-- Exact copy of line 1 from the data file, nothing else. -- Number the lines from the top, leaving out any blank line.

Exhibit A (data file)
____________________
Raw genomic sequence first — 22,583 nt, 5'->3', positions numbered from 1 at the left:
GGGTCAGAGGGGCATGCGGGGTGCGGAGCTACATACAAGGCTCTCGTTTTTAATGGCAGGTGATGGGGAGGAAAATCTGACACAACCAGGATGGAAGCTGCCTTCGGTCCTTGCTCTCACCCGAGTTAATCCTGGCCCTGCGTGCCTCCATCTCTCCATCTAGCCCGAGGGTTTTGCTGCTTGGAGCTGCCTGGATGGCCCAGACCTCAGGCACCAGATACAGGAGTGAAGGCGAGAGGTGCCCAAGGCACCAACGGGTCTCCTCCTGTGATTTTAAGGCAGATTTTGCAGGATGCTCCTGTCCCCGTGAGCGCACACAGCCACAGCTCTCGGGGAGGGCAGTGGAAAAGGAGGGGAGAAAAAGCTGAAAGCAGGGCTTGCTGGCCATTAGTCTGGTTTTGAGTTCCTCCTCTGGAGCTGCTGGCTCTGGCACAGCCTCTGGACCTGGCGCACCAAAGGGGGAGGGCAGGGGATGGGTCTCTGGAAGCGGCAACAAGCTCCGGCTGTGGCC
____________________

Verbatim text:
Raw genomic sequence first — 22,583 nt, 5'->3', positions numbered from 1 at the left: